Events - April 23
303 A.D. - The Crusaders from the 1300s told the story of Saint George. George used his magic sword to kill a dragon ... just in the nick of time to save the king's daughter from being sacrificed to the fire-breathing beast. As the story goes, this dragon had an insatiable appetite and it was only through his deep faith that George was able to accomplish this deed. other than his becoming a soldier and rising to a high rank under Diocletian. Because of his strong and open belief in Christianity, he was arrested, tortured and put to death at Nicomedia on this day in 303 A.D. He was so revered by the Crusaders, that George was named Patron Saint of England in 1350 A.D. For many years, English soldiers wore the red cross of St. George on a white background as a badge; and it remains a part of the British Union flag. The martyred hero is still honored throughout England on this day, Saint George Feast Day.
1772 - Claude Joseph Rouget de Lisle wrote one of the world’s most familiar -- and beautiful -- national anthems. "La Marseillaise" is still proudly sung by the French citizenry today.
1789 - "Courier De Boston" was published for the first time in, of course, Boston, MA. It was the first Roman Catholic magazine in the United States.
1872 - Charlotte E. Ray became the first black woman lawyer -- in ceremonies held in Washington, DC.
1900 - The word, hillbilly, was first used in print in an article in the "New York Journal". It was spelled a little differently, as the story said that a Hill-Billie was a “free and untrammelled white citizen of Alabama, who lives in the hills.” The article continued that “he has no means to speak of, dresses as he can, talks as he pleases, drinks whiskey when he gets it and fires off his revolver as the fancy takes him.”
1921 - Charles Paddock set a record time in the 300-meter track event by posting a time of 33.2 seconds.
1948 - Johnny Longden became the first race jockey to ride 3,000 career winners as he set the mark at Bay Meadows in San Mateo, CA.
1951 - The Associated Press began use of its new Teletypesetter circuit. The AP provided a perforated, paper-tape message to a news bureau in Charlotte, North Carolina. The message was then fed to a monitor for preparation into a printer. From there, the newspaper copy was completed.
1954 - Hank Aaron of the Milwaukee Braves hit his first major-league home run on this day.
1963 - Pete Rose of the Cincinnati Reds got his first hit in the major leagues. It was a booming triple off the Pirates’ Bob Friend. ‘Charlie Hustle’ went on to break Ty Cobb’s all-time hitting record more than 20 years later, playing for the Reds, the Phillies and the Expos.
1964 - Ken Johnson of the Houston Colts will certainly never forget this day. Johnson tossed the first no-hit game -- for a loss -- in baseball history. Cincinnati’s Reds beat Johnson’s no hitter by a score of 1-0. The Reds capitalized on two costly Houston errors. We wonder what Johnson had to say in the locker room...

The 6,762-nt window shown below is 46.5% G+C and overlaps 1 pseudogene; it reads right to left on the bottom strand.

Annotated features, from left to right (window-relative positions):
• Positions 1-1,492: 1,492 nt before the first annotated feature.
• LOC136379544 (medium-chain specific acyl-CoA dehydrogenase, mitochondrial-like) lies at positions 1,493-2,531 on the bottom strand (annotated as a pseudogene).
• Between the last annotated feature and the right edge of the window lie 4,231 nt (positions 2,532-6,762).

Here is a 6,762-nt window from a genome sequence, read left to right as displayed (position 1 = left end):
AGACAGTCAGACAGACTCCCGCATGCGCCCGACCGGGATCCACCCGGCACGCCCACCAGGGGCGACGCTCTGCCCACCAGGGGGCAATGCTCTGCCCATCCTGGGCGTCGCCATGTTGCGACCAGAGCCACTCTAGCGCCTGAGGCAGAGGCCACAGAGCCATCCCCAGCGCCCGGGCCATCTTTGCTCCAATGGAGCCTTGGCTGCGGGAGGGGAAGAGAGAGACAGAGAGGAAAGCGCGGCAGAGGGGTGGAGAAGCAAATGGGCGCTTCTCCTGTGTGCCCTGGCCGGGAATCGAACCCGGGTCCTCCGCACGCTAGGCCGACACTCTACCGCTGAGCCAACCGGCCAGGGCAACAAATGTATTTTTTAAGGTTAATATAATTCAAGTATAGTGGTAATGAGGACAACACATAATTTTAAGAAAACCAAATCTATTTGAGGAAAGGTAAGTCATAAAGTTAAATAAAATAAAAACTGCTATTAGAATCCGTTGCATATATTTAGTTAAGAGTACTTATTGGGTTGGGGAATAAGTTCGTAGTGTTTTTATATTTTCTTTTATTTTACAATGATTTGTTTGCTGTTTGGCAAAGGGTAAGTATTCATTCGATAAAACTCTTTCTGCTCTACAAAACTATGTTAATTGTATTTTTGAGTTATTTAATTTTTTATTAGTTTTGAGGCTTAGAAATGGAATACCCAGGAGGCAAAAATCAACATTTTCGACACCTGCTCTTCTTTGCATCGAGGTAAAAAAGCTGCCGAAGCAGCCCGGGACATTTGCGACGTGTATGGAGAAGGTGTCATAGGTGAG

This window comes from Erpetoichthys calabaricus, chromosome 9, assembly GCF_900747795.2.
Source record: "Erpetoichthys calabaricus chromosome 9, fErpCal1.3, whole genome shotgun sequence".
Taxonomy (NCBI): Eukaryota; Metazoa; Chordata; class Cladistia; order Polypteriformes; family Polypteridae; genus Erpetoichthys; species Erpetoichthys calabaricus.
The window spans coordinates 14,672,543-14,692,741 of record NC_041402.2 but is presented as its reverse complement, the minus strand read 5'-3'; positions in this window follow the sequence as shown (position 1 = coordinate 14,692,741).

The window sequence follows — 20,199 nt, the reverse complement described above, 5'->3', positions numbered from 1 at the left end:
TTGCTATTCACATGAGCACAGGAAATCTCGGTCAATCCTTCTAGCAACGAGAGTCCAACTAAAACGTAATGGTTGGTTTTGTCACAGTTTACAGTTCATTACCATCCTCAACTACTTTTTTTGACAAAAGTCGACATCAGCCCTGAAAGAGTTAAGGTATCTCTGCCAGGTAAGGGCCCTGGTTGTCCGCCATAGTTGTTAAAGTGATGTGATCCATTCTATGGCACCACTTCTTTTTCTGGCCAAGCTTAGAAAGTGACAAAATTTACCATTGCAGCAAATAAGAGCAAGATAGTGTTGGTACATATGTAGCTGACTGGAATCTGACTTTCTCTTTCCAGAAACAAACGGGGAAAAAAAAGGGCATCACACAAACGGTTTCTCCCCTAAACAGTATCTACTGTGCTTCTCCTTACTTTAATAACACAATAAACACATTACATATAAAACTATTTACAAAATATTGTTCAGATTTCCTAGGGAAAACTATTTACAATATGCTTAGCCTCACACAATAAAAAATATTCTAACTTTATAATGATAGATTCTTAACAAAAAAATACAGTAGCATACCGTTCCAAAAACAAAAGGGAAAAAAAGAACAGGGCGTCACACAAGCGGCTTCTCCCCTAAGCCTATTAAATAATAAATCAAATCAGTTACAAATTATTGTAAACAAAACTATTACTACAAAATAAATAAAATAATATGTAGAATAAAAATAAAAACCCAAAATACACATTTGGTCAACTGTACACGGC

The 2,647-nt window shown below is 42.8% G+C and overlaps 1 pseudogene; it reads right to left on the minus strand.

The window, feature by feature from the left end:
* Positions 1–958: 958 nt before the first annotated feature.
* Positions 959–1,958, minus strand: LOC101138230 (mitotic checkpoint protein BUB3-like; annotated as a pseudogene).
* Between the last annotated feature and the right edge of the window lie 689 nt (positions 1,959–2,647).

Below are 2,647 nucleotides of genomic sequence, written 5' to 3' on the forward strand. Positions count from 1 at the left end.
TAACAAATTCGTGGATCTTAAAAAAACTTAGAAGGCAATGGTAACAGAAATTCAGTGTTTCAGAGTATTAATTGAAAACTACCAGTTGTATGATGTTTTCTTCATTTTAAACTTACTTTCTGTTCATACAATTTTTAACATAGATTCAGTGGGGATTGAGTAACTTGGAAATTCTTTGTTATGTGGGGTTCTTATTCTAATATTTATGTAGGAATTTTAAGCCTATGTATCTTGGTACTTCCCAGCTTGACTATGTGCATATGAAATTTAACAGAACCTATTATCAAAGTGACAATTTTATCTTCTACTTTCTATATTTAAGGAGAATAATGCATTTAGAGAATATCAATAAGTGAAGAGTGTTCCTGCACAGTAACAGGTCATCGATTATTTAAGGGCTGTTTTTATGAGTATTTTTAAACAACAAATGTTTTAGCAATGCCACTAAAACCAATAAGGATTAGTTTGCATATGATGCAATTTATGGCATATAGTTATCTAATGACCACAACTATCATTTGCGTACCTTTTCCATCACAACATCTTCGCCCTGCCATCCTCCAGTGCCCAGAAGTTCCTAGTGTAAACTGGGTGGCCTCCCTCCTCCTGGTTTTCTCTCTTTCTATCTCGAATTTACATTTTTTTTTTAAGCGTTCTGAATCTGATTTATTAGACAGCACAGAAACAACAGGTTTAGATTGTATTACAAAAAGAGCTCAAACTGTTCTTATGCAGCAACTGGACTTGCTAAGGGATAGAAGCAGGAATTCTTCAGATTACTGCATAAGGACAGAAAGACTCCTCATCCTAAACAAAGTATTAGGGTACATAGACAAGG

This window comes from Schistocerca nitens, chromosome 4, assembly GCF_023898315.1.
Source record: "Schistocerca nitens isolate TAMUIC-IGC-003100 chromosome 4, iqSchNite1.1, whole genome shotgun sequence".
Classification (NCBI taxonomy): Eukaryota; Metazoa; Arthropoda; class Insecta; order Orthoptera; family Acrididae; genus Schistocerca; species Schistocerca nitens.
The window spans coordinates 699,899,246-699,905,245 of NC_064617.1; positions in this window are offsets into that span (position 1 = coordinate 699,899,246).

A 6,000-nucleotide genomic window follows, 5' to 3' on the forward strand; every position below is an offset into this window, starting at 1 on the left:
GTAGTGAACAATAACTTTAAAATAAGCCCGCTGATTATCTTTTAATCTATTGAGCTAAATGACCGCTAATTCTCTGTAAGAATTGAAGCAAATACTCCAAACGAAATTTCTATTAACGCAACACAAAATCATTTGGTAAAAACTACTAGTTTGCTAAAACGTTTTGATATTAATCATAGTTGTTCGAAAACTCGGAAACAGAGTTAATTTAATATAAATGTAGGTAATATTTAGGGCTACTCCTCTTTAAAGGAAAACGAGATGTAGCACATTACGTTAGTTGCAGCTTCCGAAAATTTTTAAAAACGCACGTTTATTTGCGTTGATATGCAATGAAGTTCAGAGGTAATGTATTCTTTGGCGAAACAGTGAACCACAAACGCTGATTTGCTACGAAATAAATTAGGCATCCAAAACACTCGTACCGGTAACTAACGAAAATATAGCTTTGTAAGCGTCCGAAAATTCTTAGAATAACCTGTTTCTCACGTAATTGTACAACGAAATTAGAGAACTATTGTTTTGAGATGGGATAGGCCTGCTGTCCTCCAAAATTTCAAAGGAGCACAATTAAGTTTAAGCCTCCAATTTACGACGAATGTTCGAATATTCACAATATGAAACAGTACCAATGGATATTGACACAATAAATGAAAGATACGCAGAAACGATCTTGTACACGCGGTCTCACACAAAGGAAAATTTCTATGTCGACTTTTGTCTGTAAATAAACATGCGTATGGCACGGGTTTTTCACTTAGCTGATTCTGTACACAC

1985 - The Coca-Cola Company of Atlanta, GA, made a showy, glitzy announcement that it was changing its 99-year-old secret formula. New Coke was called “the most significant soft drink development” in the company’s history. Yeah, well, so much for history. Fans of the original Coke were instrumental in bringing Classic Coke back. The way they did it was, actually, quite ingenious. They didn’t buy the new Coke and it turned out to be one of the biggest corporate flops ever.
1985 - The first musical to win a Pulitzer Prize in over a decade was "Sunday in the Park with George". Also on this day, Studs Terkel earned his first Pulitzer for "The Good War: An Oral History of World War II".
1987 - "Business Week" magazine announced its list of the highest paid executives in the U.S. Lee Iacocca of Chrysler Corporation topped the list, followed by Paul Fireman of Reebok International.
Birthdays - April 23
1564 - William Shakespeare (poet, playwright: Julius Caesar, Romeo and Juliet, Hamlet, MacBeth and at least three dozen more plays and over 150 sonnets; died Apr 23, 1616)
1791 - James Buchanan (15th U.S. President [1857-1861]; never married; nickname: Old Buck; died June 1, 1868)
1813 - Stephen Douglas (Illinois politician who beat Abraham Lincoln for a seat in the state legislature; died June 3, 1861)
1891 - Sergei Prokofiev (pianist, composer: Peter and the Wolf; opera: The Love for Three Oranges, The Fiery Angel, War and Peace; ballet: Romeo and Juliet, Cinderella; film scores: Alexander Nevsky, Ivan the Terrible, Lieutenant Kije; symphonies: Classical Symphony, The Fifth Symphony; Piano Concertos Nos. 1-5; died Mar 5, 1953)
1916 - (Charles Burnham) Bud Wilkinson (football: Minnesota Golden Gophers: on national championship teams [1934-1936]; coach: Oklahoma Sooners [1947-1963]: 145-29-4 record, 3 national titles [1950, 1955, 1956], won 47 consecutive games [1953–1957: longest winning streak in modern football]; St. Louis Cardinals [1978-1879]; died Feb 9, 1994)